Thursday, October 23, 2008


I've always been a dreamer--both day and night. But it's the nighttime kind I want to discuss, because of an interesting phenomena I noticed this year.

My dreams have always been vivid, colorful, and almost entirely populated by strangers. Yes, my hsuband popped up quite a bit, and occasionally friends or my children. But more or less, my dreams were like my stories--wonderful scenes, intriguing characters, and almost no logical story to speak of. Once I began writing seriously, I would often dream about my stories and characters and even when I dreamed about something completely unrelated to what I was currently writing, I would wake up with an image or an emotion that I needed for a writing project. It was wonderful--my own version of getting drunk, I suppose, to help unleash the Muse.

And then something very odd happened. After my son was diagnosed with cancer in January, my dreams changed. It took me a good six weeks or so to realize it, but then it hit me--I was no longer dreaming about strangers.

My dreams were as vivid and colorful and disconnected as ever, but they were now populated wholly by people I know. My husband and children, my best friends . . . all of them became stars in my dreams.

It didn't take long to figure out why. Dream analysis may be beyond me, but I do know that the subconscious will throw our worries at us. Apparently, all I had to worry about before this year was my writing. But once January came . . . well, my worries were entirely about the people I love.

So I went with it. Not that I could do much else--I've heard of the concept "directed dreaming" but honestly, that just seemed mean. Why shut off my subconscious that was working so hard while I slept? Besides, for all I know, allowing my worries to express themselves at night in freeform helped keep me rational and calm during the day. Small price to pay.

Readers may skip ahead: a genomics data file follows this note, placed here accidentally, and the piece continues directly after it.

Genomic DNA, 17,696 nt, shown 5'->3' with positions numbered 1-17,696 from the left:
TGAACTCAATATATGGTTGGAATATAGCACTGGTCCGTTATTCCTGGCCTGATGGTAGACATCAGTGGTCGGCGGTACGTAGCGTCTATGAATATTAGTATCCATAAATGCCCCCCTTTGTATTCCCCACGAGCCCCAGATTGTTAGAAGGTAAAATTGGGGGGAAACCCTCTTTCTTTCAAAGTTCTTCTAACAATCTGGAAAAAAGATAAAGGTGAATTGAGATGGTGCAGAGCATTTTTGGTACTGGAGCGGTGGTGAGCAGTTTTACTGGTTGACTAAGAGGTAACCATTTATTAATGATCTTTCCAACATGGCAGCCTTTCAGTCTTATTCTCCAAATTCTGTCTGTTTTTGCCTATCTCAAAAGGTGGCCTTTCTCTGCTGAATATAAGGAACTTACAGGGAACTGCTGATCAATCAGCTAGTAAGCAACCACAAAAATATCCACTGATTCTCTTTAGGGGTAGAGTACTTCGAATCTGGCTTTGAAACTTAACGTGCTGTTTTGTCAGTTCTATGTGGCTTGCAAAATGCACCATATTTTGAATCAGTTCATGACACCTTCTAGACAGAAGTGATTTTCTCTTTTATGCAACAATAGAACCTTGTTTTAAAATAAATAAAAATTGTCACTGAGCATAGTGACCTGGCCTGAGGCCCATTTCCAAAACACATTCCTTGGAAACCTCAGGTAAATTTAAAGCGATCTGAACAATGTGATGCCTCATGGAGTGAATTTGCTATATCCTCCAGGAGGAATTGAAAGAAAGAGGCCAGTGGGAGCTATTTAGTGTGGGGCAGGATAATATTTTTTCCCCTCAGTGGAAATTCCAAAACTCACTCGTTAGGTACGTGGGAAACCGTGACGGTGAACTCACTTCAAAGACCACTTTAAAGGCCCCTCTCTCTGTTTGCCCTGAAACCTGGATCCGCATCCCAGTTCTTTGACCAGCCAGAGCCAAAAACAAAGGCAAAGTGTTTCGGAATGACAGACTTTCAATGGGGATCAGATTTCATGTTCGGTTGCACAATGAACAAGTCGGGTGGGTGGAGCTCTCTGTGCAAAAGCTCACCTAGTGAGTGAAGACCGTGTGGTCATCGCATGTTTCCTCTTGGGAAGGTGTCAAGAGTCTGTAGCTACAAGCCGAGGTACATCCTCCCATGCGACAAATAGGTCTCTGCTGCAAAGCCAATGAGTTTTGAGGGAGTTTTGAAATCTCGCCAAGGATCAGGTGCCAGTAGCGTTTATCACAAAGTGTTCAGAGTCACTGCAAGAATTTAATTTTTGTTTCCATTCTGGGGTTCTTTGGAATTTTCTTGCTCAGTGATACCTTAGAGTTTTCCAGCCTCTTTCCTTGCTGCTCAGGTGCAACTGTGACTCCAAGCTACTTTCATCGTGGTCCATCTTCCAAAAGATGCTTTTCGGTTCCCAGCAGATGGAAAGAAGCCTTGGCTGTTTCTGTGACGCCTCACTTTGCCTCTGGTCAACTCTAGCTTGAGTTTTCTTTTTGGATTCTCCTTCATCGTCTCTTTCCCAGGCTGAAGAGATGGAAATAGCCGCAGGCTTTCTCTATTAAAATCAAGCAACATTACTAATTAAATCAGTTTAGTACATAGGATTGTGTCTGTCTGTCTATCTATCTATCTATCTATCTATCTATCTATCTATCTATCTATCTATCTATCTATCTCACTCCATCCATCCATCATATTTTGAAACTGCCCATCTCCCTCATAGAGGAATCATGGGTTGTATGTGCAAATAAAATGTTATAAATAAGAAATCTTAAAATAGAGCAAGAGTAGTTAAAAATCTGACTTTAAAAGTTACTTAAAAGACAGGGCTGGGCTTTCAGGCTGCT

Why am I bringing this up now? Because in the last week, I've noticed my dreams start to change once more. I still haven't made it through a dream (that I recall) that doesn't have at least one person I know, but strangers are starting to show up once again. Maybe my subconscious is starting to let go now that we've reached the end of treatment. Maybe it's paying attention to how hard I'm working on my new project and is trying to help me out.

Still, if it's trying to help me out in my writing, you'd think it could give me clearer direction than me meeting an astronaut who was hit by a chunk of space dust during a spacewalk and had to have her arm amputated in space and now can see her arm floating in some space debris through a really big telescope.

(To give my subconscious credit, it was a very moving dream. Full of wonderful details and amazing characters . . . I'm just trying to figure out how that's supposed to help me write about a modern teenager in 1800s England. I guess my conscious mind needs to get back into shape as well.)

1 comment:

Katie said...

Isn't it funny how dreams work. I usually take care of my conflicts and resolutions in dreams. Amazingly it feels so complete that I am able to accept it and move forward in real life.

Please tell me the space doctor looked more like Simon and less like our friendly cardiologist/space doc.